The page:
Republican presidential candidates John Kasich, Jeb Bush, Marco Rubio, Donald Trump, Ben Carson, Ted Cruz, Carly Fiorina and Rand Paul take the stage before the Republican presidential debate at the Milwaukee Theatre Nov. 10 in Milwaukee.

Republican presidential candidates John Kasich, Jeb Bush, Marco Rubio, Donald Trump, Ben Carson, Ted Cruz, Carly Fiorina and Rand Paul take the stage before the Republican presidential debate at the Milwaukee Theatre Nov. 10 in Milwaukee. Jeffrey Phelps/

Here’s Everything Feds Need to Know About Tuesday’s GOP Debate

From cutting agencies to repealing regulations, the presidential contenders want to shake up the bureaucracy.

The eight Republican presidential candidates leading in the polls took the stage during prime time on Tuesday evening for their fourth debate focused on the U.S. economy, hosted by the Fox Business Network and the Wall Street Journal. The candidates touched on a range of topics affecting federal employees, including regulatory reform, federal spending and holding government workers accountable for their job performance. Below is a summary of their remarks most relevant to federal workers.

Ben Carson:  Asked whether voters can trust him, after reports of potential exaggerations in his personal story, Carson said he believes he is being treated differently than other candidates, including Hillary Clinton. He accused Clinton of knowing the Sept. 11, 2012, attack on the U.S embassy in Benghazi was the work of terrorists, but telling “everybody” it was the result of a protest to an anti-Muslim video. ”Where I come from they call that a lie,” Carson said. In answer to a separate question on foreign policy, Carson said he supports President Obama’s decision to put 50 special operations troops on the ground in Syria, because doing so is better than not putting them there. But the response to the situation in Syria so far has been ineffective and we have to look on a global scale for a solution. Like many of the other candidates, Carson advocated streamlining regulations, saying over-regulation is hurting the poor.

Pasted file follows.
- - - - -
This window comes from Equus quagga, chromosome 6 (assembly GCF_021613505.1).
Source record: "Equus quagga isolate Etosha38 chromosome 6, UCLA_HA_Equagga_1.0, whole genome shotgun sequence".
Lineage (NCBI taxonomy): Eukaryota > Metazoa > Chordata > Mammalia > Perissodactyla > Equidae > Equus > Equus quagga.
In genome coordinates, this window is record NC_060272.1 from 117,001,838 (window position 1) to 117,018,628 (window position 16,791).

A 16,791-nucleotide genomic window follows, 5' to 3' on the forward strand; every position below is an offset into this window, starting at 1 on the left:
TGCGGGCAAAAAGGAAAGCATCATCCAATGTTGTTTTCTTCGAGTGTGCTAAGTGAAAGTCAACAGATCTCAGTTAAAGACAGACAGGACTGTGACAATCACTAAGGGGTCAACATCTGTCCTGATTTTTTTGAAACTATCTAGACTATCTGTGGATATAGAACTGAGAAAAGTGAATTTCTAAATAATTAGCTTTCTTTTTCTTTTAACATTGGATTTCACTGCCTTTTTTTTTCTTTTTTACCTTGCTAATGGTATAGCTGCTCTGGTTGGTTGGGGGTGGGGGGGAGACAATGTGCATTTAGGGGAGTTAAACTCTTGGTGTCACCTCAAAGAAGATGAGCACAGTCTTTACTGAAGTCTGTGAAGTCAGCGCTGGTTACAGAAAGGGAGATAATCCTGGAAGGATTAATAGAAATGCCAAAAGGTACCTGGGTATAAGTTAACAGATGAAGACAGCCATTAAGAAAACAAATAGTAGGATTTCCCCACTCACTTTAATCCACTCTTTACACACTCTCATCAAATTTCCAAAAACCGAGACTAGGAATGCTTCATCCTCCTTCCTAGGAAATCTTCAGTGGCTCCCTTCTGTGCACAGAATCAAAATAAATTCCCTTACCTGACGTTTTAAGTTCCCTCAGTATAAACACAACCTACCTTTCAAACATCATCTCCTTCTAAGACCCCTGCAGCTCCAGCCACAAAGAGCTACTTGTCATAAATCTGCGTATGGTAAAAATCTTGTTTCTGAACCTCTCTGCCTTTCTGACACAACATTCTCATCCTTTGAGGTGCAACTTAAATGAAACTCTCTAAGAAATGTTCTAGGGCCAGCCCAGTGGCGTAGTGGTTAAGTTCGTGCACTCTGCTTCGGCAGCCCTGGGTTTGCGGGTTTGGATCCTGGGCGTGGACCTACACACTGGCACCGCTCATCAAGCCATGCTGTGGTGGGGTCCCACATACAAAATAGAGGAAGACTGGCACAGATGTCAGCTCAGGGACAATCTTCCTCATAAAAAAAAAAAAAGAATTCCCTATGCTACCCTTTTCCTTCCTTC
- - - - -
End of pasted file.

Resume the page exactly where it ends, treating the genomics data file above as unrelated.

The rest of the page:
Gov. John Kasich: The Ohio governor promised a “CEO mentality.” He vowed to get to a balanced budget by the end of his second term. To do that, he would freeze nondefense discretionary spending for eight years, while increasing defense spending. His plan would also involve tax cuts. He noted that as the former House Budget Committee chairman in Washington, “I stepped on every toe in that town” and got to a balanced budget. “I’ve done it twice and I’ll do it in Washington” if elected, he said. On immigration, he said he does not think a plan to ship 11 million people back across the border is viable. Instead, he would allow those who are law abiding to stay, and have them pay a penalty. Then he would focus on controlling the border to prevent future influxes of illegal immigrants.